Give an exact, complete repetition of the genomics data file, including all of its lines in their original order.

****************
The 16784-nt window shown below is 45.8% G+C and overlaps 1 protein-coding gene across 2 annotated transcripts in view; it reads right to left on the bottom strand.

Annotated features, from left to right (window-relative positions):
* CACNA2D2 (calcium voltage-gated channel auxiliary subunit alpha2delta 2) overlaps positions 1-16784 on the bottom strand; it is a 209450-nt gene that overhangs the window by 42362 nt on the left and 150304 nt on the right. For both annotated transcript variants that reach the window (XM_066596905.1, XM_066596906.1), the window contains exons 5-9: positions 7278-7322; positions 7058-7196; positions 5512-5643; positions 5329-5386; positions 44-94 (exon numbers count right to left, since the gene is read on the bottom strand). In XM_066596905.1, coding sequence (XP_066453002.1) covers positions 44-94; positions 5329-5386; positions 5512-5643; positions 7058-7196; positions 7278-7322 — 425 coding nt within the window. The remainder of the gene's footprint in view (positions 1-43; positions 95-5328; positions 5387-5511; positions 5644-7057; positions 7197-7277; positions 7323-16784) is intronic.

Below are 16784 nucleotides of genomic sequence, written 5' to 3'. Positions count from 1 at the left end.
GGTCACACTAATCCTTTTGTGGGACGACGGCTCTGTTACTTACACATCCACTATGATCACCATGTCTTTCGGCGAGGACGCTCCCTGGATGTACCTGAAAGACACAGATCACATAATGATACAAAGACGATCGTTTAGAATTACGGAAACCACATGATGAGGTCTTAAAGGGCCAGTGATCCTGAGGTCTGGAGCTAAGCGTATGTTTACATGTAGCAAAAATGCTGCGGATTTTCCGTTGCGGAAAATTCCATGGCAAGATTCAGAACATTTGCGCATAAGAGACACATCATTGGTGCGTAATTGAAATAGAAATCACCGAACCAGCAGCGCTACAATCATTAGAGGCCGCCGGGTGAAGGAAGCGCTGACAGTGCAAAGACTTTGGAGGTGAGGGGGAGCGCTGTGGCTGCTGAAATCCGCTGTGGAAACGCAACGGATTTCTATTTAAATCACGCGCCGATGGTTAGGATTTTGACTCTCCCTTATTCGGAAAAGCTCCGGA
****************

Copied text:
The 16784-nt window shown below is 45.8% G+C and overlaps 1 protein-coding gene across 2 annotated transcripts in view; it reads right to left on the bottom strand.

Annotated features, from left to right (window-relative positions):
* CACNA2D2 (calcium voltage-gated channel auxiliary subunit alpha2delta 2) overlaps positions 1-16784 on the bottom strand; it is a 209450-nt gene that overhangs the window by 42362 nt on the left and 150304 nt on the right. For both annotated transcript variants that reach the window (XM_066596905.1, XM_066596906.1), the window contains exons 5-9: positions 7278-7322; positions 7058-7196; positions 5512-5643; positions 5329-5386; positions 44-94 (exon numbers count right to left, since the gene is read on the bottom strand). In XM_066596905.1, coding sequence (XP_066453002.1) covers positions 44-94; positions 5329-5386; positions 5512-5643; positions 7058-7196; positions 7278-7322 — 425 coding nt within the window. The remainder of the gene's footprint in view (positions 1-43; positions 95-5328; positions 5387-5511; positions 5644-7057; positions 7197-7277; positions 7323-16784) is intronic.

Below are 16784 nucleotides of genomic sequence, written 5' to 3'. Positions count from 1 at the left end.
GGTCACACTAATCCTTTTGTGGGACGACGGCTCTGTTACTTACACATCCACTATGATCACCATGTCTTTCGGCGAGGACGCTCCCTGGATGTACCTGAAAGACACAGATCACATAATGATACAAAGACGATCGTTTAGAATTACGGAAACCACATGATGAGGTCTTAAAGGGCCAGTGATCCTGAGGTCTGGAGCTAAGCGTATGTTTACATGTAGCAAAAATGCTGCGGATTTTCCGTTGCGGAAAATTCCATGGCAAGATTCAGAACATTTGCGCATAAGAGACACATCATTGGTGCGTAATTGAAATAGAAATCACCGAACCAGCAGCGCTACAATCATTAGAGGCCGCCGGGTGAAGGAAGCGCTGACAGTGCAAAGACTTTGGAGGTGAGGGGGAGCGCTGTGGCTGCTGAAATCCGCTGTGGAAACGCAACGGATTTCTATTTAAATCACGCGCCGATGGTTAGGATTTTGACTCTCCCTTATTCGGAAAAGCTCCGGA